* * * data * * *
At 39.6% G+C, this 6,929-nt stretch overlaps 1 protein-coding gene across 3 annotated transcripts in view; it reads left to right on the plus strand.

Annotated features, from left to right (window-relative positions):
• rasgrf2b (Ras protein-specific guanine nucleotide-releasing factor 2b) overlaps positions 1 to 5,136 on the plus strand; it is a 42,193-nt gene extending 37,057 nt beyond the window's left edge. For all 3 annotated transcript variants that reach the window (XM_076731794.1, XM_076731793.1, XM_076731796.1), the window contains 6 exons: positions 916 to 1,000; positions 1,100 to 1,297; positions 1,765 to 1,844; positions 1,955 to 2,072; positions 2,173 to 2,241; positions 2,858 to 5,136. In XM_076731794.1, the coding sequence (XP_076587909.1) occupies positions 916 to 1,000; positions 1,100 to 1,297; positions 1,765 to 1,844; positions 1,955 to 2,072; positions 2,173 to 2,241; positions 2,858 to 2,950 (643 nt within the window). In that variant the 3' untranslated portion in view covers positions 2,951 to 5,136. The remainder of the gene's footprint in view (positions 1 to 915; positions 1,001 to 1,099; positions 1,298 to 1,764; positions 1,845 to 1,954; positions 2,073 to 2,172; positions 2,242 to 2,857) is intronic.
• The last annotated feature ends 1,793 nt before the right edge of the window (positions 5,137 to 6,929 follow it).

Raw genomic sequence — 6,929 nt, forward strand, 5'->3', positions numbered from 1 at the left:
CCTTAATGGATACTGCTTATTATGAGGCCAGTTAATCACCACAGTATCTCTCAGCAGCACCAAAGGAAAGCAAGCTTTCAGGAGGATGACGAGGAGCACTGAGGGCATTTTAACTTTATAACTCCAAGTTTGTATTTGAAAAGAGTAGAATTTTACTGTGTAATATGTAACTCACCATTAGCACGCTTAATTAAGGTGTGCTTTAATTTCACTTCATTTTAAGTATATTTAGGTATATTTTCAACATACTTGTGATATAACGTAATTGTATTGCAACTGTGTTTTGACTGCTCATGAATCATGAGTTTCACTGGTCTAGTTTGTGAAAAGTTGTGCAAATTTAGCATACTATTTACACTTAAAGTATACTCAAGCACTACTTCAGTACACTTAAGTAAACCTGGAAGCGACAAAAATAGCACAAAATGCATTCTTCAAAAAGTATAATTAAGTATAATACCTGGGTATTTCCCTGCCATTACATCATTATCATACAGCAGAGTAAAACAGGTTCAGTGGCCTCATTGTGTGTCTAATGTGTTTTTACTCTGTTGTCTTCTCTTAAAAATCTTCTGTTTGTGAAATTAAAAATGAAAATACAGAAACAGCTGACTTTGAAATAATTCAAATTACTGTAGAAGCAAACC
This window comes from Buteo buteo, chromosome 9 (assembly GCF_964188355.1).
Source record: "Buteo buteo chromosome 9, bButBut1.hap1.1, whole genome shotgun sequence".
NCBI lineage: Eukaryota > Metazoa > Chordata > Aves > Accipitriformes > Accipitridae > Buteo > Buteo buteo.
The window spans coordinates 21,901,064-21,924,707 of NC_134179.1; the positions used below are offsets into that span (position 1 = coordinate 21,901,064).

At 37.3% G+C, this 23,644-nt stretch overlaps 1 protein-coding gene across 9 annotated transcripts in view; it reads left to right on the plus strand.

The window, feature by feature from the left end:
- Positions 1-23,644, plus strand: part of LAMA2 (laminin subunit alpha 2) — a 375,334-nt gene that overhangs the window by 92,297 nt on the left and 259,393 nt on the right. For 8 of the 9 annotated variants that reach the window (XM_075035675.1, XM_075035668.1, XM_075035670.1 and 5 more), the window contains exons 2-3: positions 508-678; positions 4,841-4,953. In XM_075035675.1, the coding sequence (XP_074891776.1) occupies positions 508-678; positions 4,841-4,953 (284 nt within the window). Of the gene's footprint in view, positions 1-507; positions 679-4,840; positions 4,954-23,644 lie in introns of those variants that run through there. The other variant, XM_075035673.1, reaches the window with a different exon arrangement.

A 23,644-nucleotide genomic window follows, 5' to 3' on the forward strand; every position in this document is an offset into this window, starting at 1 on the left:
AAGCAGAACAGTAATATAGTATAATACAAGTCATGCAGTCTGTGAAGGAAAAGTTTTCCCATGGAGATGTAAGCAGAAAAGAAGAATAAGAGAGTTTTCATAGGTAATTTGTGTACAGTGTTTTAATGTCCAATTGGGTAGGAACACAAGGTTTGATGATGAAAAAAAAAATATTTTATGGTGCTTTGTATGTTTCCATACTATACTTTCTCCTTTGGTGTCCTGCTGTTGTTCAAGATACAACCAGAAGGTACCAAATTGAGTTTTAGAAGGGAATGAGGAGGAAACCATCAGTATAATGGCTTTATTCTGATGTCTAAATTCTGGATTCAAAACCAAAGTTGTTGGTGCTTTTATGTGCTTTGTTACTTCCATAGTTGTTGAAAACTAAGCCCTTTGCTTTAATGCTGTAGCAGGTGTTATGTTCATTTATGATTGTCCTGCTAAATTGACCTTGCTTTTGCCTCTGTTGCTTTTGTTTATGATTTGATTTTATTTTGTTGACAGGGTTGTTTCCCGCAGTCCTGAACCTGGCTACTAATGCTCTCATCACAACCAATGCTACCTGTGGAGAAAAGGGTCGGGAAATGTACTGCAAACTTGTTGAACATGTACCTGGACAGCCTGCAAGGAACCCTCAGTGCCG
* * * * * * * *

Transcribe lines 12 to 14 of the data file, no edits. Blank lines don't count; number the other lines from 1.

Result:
The window, feature by feature from the left end:
- Positions 1-23,644, plus strand: part of LAMA2 (laminin subunit alpha 2) — a 375,334-nt gene that overhangs the window by 92,297 nt on the left and 259,393 nt on the right. For 8 of the 9 annotated variants that reach the window (XM_075035675.1, XM_075035668.1, XM_075035670.1 and 5 more), the window contains exons 2-3: positions 508-678; positions 4,841-4,953. In XM_075035675.1, the coding sequence (XP_074891776.1) occupies positions 508-678; positions 4,841-4,953 (284 nt within the window). Of the gene's footprint in view, positions 1-507; positions 679-4,840; positions 4,954-23,644 lie in introns of those variants that run through there. The other variant, XM_075035673.1, reaches the window with a different exon arrangement.

A 23,644-nucleotide genomic window follows, 5' to 3' on the forward strand; every position in this document is an offset into this window, starting at 1 on the left: